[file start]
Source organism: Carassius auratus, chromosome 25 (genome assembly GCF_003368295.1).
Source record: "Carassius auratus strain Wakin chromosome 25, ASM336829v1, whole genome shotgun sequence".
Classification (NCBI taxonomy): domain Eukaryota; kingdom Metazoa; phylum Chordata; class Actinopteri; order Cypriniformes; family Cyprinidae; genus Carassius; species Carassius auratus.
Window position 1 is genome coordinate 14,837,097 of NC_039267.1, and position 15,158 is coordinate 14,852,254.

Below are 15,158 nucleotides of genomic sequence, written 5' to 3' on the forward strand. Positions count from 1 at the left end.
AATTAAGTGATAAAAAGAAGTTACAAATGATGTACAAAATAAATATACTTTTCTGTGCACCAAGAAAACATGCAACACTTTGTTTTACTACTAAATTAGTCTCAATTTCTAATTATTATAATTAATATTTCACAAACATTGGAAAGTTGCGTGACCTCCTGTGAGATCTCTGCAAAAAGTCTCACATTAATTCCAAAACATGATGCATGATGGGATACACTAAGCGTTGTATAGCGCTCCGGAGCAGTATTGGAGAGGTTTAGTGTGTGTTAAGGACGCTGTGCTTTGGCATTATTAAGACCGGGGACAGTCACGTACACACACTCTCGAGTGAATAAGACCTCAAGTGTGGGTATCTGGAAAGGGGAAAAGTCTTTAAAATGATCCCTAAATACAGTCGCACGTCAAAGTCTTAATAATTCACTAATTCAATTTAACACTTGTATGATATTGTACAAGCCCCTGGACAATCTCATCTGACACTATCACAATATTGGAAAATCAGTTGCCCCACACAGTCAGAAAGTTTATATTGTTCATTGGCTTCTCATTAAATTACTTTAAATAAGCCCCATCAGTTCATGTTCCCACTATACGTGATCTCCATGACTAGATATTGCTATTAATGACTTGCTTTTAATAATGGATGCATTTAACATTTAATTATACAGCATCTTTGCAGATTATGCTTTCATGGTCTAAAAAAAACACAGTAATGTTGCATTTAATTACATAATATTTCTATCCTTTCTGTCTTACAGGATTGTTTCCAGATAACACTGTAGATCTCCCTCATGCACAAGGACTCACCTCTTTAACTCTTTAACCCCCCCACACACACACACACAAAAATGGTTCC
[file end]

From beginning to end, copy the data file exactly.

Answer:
Source organism: Carassius auratus, chromosome 25 (genome assembly GCF_003368295.1).
Source record: "Carassius auratus strain Wakin chromosome 25, ASM336829v1, whole genome shotgun sequence".
Classification (NCBI taxonomy): domain Eukaryota; kingdom Metazoa; phylum Chordata; class Actinopteri; order Cypriniformes; family Cyprinidae; genus Carassius; species Carassius auratus.
Window position 1 is genome coordinate 14,837,097 of NC_039267.1, and position 15,158 is coordinate 14,852,254.

Below are 15,158 nucleotides of genomic sequence, written 5' to 3' on the forward strand. Positions count from 1 at the left end.
AATTAAGTGATAAAAAGAAGTTACAAATGATGTACAAAATAAATATACTTTTCTGTGCACCAAGAAAACATGCAACACTTTGTTTTACTACTAAATTAGTCTCAATTTCTAATTATTATAATTAATATTTCACAAACATTGGAAAGTTGCGTGACCTCCTGTGAGATCTCTGCAAAAAGTCTCACATTAATTCCAAAACATGATGCATGATGGGATACACTAAGCGTTGTATAGCGCTCCGGAGCAGTATTGGAGAGGTTTAGTGTGTGTTAAGGACGCTGTGCTTTGGCATTATTAAGACCGGGGACAGTCACGTACACACACTCTCGAGTGAATAAGACCTCAAGTGTGGGTATCTGGAAAGGGGAAAAGTCTTTAAAATGATCCCTAAATACAGTCGCACGTCAAAGTCTTAATAATTCACTAATTCAATTTAACACTTGTATGATATTGTACAAGCCCCTGGACAATCTCATCTGACACTATCACAATATTGGAAAATCAGTTGCCCCACACAGTCAGAAAGTTTATATTGTTCATTGGCTTCTCATTAAATTACTTTAAATAAGCCCCATCAGTTCATGTTCCCACTATACGTGATCTCCATGACTAGATATTGCTATTAATGACTTGCTTTTAATAATGGATGCATTTAACATTTAATTATACAGCATCTTTGCAGATTATGCTTTCATGGTCTAAAAAAAACACAGTAATGTTGCATTTAATTACATAATATTTCTATCCTTTCTGTCTTACAGGATTGTTTCCAGATAACACTGTAGATCTCCCTCATGCACAAGGACTCACCTCTTTAACTCTTTAACCCCCCCACACACACACACACAAAAATGGTTCC